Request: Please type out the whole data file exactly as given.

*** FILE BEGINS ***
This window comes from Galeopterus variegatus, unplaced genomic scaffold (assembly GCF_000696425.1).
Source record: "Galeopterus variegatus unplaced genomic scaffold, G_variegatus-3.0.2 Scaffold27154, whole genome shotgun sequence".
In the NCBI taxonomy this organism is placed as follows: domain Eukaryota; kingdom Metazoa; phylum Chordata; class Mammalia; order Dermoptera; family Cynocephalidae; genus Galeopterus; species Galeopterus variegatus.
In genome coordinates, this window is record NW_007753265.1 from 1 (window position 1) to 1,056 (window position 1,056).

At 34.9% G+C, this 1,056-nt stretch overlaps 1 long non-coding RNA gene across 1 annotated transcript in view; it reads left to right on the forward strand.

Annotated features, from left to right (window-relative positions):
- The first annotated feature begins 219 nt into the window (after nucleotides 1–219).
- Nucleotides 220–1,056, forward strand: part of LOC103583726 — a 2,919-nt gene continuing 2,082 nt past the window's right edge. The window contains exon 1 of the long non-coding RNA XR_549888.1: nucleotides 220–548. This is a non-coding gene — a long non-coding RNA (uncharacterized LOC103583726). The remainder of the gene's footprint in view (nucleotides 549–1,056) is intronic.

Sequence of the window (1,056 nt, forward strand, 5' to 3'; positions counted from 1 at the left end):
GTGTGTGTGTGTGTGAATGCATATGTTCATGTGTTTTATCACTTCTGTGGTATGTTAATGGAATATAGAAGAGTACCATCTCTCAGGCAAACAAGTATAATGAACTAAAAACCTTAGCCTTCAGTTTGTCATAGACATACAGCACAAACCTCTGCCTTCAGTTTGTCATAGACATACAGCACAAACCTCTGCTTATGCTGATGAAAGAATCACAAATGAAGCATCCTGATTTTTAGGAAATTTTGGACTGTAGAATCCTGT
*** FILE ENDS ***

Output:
This window comes from Galeopterus variegatus, unplaced genomic scaffold (assembly GCF_000696425.1).
Source record: "Galeopterus variegatus unplaced genomic scaffold, G_variegatus-3.0.2 Scaffold27154, whole genome shotgun sequence".
In the NCBI taxonomy this organism is placed as follows: domain Eukaryota; kingdom Metazoa; phylum Chordata; class Mammalia; order Dermoptera; family Cynocephalidae; genus Galeopterus; species Galeopterus variegatus.
In genome coordinates, this window is record NW_007753265.1 from 1 (window position 1) to 1,056 (window position 1,056).

At 34.9% G+C, this 1,056-nt stretch overlaps 1 long non-coding RNA gene across 1 annotated transcript in view; it reads left to right on the forward strand.

Annotated features, from left to right (window-relative positions):
- The first annotated feature begins 219 nt into the window (after nucleotides 1–219).
- Nucleotides 220–1,056, forward strand: part of LOC103583726 — a 2,919-nt gene continuing 2,082 nt past the window's right edge. The window contains exon 1 of the long non-coding RNA XR_549888.1: nucleotides 220–548. This is a non-coding gene — a long non-coding RNA (uncharacterized LOC103583726). The remainder of the gene's footprint in view (nucleotides 549–1,056) is intronic.

Sequence of the window (1,056 nt, forward strand, 5' to 3'; positions counted from 1 at the left end):
GTGTGTGTGTGTGTGAATGCATATGTTCATGTGTTTTATCACTTCTGTGGTATGTTAATGGAATATAGAAGAGTACCATCTCTCAGGCAAACAAGTATAATGAACTAAAAACCTTAGCCTTCAGTTTGTCATAGACATACAGCACAAACCTCTGCCTTCAGTTTGTCATAGACATACAGCACAAACCTCTGCTTATGCTGATGAAAGAATCACAAATGAAGCATCCTGATTTTTAGGAAATTTTGGACTGTAGAATCCTGT